Jake Browning wouldn’t play his next game for a week, but on Saturday night the Huskies quarterback was savoring the match-up difficulties created by teammate Hunter Bryant.
“When you’re a defensive coordinator,” Browning mused, “are you going to treat him as a receiver or as a tight end? We have him blocking and doing pass protection stuff, but he’s also really good with a ball in his hands.
“He’s really dangerous.”
Bryant revealed himself as the offense’s breakout star in Washington’s 38-7 victory over California. A true freshman from Eastside Catholic in Issaquah, the tight end who often lines up wide caught nine passes for 121 yards and a touchdown.
Bryant began the evening as part of a three-man rotation at tight end with Will Dissly and Drew Sample. By the end of the evening, it was evident another target for Browning had emerged besides Dante Pettis.
With three receiving touchdowns and three more scores on punt returns, Pettis remains the Huskies primary downfield threat. But on those occasions he’s covered too effectively, Bryant presents an appealing option.
“We’ve got to be able to distribute the ball beyond Dante and Myles,” said offensive coordinator Jonathan Smith, referring to starting tailback Myles Gaskin. “Hunter stepped up big for us.”
At 6-foot-2, Bryant stands a few inches shorter than the prototypical major-college tight end. He compensates for any height disadvantage with strength developed at a young age. His father, Ed Bryant, is a former Huskies athletic trainer who helped hone Hunter into a 239-pound athlete bound to prevail in any kind of physical confrontation.
That strength was put to use during a “who-wants-it-the-most?” scrum for the ball in the Cal end zone. Bryant retained possession, giving the Huskies their first score.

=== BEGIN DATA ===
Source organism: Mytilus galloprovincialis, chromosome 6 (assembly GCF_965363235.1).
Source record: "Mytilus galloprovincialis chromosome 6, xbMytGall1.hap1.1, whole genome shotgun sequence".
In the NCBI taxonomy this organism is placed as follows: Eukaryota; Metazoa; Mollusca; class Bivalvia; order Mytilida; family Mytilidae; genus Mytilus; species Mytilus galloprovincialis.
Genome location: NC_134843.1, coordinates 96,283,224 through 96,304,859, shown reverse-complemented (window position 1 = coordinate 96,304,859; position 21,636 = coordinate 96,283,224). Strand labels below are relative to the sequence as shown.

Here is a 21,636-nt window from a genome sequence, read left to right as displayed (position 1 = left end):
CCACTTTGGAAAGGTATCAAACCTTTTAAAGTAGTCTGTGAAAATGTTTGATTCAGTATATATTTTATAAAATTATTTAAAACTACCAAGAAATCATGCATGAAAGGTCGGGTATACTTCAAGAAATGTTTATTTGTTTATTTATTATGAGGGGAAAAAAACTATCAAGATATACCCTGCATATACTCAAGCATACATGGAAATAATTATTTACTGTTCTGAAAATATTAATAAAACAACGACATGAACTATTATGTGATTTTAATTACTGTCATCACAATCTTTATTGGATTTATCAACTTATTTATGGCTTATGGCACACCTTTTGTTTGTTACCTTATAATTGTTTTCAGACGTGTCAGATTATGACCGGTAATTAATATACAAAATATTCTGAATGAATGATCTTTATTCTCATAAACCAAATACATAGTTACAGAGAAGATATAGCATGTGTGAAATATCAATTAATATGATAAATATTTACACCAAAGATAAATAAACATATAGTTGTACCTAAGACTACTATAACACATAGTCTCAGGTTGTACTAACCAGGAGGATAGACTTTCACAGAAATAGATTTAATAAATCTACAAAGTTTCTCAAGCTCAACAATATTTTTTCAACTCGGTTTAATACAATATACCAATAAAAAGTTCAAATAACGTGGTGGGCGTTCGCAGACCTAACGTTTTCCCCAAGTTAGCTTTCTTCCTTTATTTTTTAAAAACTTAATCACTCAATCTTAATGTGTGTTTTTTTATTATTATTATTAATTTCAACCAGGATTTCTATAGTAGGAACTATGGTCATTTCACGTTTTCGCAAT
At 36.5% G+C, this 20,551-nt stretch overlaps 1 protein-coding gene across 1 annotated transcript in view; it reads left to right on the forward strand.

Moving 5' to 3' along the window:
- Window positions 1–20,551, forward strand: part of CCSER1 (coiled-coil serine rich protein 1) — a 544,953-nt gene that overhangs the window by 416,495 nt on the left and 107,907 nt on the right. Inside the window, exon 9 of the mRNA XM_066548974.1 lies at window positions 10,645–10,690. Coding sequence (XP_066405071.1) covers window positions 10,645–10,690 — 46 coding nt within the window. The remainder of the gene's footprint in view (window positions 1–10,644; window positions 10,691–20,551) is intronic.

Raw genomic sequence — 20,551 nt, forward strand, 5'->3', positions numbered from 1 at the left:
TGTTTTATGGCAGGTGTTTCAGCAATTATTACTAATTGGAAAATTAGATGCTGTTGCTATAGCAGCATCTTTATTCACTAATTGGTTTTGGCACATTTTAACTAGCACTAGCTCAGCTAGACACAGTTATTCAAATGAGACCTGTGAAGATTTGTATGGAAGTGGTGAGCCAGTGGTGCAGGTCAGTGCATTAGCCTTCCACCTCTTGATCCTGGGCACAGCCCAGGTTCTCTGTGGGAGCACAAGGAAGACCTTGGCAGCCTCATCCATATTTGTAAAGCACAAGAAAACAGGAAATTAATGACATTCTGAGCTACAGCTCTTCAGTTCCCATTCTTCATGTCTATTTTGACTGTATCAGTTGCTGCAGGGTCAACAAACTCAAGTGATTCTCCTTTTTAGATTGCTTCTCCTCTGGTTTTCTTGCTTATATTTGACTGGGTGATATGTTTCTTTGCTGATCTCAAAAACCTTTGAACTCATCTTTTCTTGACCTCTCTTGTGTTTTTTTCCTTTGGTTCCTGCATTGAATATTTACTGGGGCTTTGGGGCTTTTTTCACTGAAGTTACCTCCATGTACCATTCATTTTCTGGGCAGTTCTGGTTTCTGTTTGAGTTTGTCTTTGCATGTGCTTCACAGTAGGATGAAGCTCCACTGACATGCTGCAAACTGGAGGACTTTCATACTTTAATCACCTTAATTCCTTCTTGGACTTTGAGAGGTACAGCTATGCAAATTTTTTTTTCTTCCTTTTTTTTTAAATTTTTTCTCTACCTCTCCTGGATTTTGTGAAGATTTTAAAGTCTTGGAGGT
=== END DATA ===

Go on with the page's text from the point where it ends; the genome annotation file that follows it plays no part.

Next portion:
“His touchdown was pretty impressive,” head coach Chris Petersen said. “I couldn’t see it during the game, but I caught it on the replay. He kept fighting. A heck of an effort on his part.”
Because Petersen’s team policy prevents freshmen from speaking to the media during the regular season, Bryant was unavailable to talk about his performance.
But UW’s junior quarterback was.
“He’s going to play more and more of a role because of what he can do in the passing game,” said Browning. “He’s a tight end, so he’s making strides in the running game, too.
“He’s a little bit of a hybrid, which is pretty common now.”
Although Bryant’s crisp routes and soft hands might have been a revelation to some fans at Husky Stadium, those who pay close attention to recruiting were not surprised.
Prep scouting experts ranked Bryant as high as the No. 2 tight end in the nation after his stellar career at Eastside Catholic.
“Sometimes it’s tough to know about guys,” Petersen said of evaluating high-school talent. “And sometimes it’s not real tough to know. He was one of the guys it wasn’t tough to see.
“He catches the ball as well as anybody on our team. Hopefully, this was a confidence builder and booster for him. He’s a good weapon.”
Once upon a time, Washington was regarded as a program that routinely produced NFL-caliber tight ends. Between 1992 and 2002, five Huskies were drafted no lower than the third round.
First-round picks included Mark Bruener (to the Steelers, in 1995) and Jerramy Stevens (to the Seahawks, in 2002). But over the 15 years since the Hawks took Stevens, the only UW tight end selected in the draft has been Austin Sefarian-Jenkins, Tampa Bay’s first-round choice in 2014.
Hunter Bryant’s college career is just six games old, so it’s premature to speculate on his potential to excel at the next level. But there’s no question about Bryant’s potential to excel in 2017.
“We knew when he came in he was about to be something special,” said Pettis. “The guy is the truth.”